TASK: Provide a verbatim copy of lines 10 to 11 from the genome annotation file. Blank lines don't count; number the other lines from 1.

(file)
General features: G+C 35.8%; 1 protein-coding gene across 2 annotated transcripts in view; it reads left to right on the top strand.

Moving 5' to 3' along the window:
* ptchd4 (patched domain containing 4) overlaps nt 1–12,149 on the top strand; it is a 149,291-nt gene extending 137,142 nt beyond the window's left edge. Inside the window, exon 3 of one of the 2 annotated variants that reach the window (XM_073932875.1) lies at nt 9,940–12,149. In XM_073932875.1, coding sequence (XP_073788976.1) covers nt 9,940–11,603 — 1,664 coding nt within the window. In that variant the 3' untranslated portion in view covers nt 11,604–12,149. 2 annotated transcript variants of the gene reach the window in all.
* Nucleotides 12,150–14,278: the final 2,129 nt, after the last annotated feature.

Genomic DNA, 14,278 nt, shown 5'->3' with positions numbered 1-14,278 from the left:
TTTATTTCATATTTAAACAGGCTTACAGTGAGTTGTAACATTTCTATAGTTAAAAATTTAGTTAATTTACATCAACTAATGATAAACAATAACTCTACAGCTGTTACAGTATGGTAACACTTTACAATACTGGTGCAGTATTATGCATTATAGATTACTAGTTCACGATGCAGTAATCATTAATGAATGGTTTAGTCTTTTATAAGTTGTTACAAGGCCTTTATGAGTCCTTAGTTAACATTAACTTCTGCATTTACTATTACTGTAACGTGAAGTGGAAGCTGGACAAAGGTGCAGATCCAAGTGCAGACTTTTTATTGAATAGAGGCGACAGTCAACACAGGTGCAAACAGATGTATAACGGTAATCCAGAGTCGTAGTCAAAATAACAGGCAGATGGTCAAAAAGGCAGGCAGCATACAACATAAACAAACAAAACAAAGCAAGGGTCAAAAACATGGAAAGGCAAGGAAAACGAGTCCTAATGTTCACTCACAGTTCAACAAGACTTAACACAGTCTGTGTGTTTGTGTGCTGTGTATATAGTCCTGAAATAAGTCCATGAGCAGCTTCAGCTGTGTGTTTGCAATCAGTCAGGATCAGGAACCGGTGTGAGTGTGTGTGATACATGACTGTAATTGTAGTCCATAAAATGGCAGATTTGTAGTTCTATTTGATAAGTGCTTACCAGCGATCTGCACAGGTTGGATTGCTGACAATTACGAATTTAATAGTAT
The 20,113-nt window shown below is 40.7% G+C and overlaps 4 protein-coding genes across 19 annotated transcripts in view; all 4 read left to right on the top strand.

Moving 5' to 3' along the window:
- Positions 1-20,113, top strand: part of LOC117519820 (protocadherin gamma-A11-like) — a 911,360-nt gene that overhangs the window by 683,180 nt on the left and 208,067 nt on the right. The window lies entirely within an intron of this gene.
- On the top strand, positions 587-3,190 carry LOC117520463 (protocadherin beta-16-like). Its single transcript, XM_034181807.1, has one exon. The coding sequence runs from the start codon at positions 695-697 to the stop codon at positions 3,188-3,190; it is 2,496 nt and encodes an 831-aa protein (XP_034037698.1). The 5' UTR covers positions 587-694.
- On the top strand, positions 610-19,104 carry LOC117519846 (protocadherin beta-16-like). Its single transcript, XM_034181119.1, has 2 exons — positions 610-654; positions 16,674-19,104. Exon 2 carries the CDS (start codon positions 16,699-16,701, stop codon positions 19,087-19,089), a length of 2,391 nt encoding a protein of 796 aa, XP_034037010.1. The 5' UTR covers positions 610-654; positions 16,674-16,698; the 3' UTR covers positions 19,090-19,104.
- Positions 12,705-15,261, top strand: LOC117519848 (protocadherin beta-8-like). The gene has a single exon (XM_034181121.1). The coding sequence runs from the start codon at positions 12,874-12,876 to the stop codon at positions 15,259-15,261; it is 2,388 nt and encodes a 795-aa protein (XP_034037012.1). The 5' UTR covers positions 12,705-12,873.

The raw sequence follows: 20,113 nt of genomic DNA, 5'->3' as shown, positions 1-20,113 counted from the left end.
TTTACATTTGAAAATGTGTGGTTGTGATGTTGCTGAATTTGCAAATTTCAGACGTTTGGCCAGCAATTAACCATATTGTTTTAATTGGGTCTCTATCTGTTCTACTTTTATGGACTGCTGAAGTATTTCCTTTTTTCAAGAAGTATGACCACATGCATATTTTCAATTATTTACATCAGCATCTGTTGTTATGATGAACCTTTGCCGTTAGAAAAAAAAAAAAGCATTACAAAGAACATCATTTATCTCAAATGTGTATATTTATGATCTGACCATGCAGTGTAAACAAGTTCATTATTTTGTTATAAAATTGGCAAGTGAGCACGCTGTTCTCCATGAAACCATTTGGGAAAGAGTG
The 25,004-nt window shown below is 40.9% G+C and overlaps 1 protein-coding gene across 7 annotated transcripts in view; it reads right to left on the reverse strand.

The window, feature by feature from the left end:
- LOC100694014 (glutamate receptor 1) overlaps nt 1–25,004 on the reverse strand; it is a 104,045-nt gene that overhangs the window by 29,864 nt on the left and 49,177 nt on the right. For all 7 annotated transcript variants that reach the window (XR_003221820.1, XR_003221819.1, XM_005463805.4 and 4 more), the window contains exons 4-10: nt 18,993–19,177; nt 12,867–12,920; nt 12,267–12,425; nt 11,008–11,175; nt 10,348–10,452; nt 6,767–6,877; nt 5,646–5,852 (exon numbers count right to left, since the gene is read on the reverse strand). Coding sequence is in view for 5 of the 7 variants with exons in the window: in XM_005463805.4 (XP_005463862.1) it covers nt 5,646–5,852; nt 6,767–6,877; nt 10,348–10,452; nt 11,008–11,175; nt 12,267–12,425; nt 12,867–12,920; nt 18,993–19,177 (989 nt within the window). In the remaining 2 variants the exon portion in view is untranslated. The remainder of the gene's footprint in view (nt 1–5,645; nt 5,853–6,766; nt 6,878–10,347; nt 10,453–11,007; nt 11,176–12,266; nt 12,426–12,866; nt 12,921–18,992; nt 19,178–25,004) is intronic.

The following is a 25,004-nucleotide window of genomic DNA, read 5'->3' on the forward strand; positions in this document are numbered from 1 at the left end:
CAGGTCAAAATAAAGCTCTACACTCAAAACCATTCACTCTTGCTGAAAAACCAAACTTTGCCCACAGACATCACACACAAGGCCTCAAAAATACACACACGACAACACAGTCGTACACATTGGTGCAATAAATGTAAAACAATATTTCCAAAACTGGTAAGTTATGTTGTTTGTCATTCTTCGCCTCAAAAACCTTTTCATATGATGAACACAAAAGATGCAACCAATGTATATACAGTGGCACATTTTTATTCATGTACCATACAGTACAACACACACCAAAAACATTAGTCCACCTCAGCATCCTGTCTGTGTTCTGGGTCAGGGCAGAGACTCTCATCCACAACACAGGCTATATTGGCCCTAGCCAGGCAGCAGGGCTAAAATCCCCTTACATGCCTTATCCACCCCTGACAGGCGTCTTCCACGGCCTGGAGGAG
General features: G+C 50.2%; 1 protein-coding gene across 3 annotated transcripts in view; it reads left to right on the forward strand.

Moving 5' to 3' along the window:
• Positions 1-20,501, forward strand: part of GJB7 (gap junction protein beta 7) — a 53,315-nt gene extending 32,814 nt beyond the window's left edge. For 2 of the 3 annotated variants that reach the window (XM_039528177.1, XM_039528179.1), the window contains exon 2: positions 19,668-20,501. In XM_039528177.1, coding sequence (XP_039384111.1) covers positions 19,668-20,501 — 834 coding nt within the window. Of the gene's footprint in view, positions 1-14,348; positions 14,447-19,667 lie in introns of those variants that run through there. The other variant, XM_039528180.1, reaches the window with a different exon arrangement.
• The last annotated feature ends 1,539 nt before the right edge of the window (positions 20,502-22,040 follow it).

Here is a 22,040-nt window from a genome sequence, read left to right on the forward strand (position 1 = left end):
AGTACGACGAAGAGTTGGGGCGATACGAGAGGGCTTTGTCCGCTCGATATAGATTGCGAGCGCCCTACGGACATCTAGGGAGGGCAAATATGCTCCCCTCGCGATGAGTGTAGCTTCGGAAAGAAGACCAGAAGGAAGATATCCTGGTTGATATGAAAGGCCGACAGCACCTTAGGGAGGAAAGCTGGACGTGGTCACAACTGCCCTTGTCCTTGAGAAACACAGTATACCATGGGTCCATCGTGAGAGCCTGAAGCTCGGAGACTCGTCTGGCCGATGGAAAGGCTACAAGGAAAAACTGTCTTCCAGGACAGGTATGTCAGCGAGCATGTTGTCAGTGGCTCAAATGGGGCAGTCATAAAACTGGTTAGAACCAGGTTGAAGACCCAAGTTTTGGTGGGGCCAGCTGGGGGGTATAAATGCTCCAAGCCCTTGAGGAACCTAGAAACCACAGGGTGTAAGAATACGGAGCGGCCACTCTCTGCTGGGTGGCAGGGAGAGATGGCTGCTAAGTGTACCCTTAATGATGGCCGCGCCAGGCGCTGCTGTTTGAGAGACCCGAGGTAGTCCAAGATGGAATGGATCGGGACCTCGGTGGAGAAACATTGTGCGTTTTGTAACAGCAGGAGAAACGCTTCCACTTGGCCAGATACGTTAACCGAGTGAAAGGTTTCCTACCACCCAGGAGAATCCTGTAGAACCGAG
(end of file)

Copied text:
- On the top strand, positions 587-3,190 carry LOC117520463 (protocadherin beta-16-like). Its single transcript, XM_034181807.1, has one exon. The coding sequence runs from the start codon at positions 695-697 to the stop codon at positions 3,188-3,190; it is 2,496 nt and encodes an 831-aa protein (XP_034037698.1). The 5' UTR covers positions 587-694.
- On the top strand, positions 610-19,104 carry LOC117519846 (protocadherin beta-16-like). Its single transcript, XM_034181119.1, has 2 exons — positions 610-654; positions 16,674-19,104. Exon 2 carries the CDS (start codon positions 16,699-16,701, stop codon positions 19,087-19,089), a length of 2,391 nt encoding a protein of 796 aa, XP_034037010.1. The 5' UTR covers positions 610-654; positions 16,674-16,698; the 3' UTR covers positions 19,090-19,104.